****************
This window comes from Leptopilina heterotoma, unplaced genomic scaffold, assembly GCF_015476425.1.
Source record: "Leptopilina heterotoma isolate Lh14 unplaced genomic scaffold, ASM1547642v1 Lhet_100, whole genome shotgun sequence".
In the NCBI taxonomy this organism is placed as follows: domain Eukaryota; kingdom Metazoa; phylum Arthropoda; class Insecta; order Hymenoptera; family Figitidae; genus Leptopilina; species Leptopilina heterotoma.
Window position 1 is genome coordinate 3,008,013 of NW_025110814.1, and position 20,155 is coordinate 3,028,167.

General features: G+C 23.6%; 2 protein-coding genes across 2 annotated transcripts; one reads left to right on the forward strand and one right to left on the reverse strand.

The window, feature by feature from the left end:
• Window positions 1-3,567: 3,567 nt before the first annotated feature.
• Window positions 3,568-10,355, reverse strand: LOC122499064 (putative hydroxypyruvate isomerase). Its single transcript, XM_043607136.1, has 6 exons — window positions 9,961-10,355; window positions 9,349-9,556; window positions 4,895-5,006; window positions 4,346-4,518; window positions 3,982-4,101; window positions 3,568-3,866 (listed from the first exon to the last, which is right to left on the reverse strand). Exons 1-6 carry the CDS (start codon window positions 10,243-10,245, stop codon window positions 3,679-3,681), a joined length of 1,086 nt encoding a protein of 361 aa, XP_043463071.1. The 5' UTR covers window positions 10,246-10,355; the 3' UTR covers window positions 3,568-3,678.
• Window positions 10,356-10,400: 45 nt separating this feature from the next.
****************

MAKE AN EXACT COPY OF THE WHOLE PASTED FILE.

This window comes from Leptopilina heterotoma, unplaced genomic scaffold, assembly GCF_015476425.1.
Source record: "Leptopilina heterotoma isolate Lh14 unplaced genomic scaffold, ASM1547642v1 Lhet_100, whole genome shotgun sequence".
In the NCBI taxonomy this organism is placed as follows: domain Eukaryota; kingdom Metazoa; phylum Arthropoda; class Insecta; order Hymenoptera; family Figitidae; genus Leptopilina; species Leptopilina heterotoma.
Window position 1 is genome coordinate 3,008,013 of NW_025110814.1, and position 20,155 is coordinate 3,028,167.

General features: G+C 23.6%; 2 protein-coding genes across 2 annotated transcripts; one reads left to right on the forward strand and one right to left on the reverse strand.

The window, feature by feature from the left end:
• Window positions 1-3,567: 3,567 nt before the first annotated feature.
• Window positions 3,568-10,355, reverse strand: LOC122499064 (putative hydroxypyruvate isomerase). Its single transcript, XM_043607136.1, has 6 exons — window positions 9,961-10,355; window positions 9,349-9,556; window positions 4,895-5,006; window positions 4,346-4,518; window positions 3,982-4,101; window positions 3,568-3,866 (listed from the first exon to the last, which is right to left on the reverse strand). Exons 1-6 carry the CDS (start codon window positions 10,243-10,245, stop codon window positions 3,679-3,681), a joined length of 1,086 nt encoding a protein of 361 aa, XP_043463071.1. The 5' UTR covers window positions 10,246-10,355; the 3' UTR covers window positions 3,568-3,678.
• Window positions 10,356-10,400: 45 nt separating this feature from the next.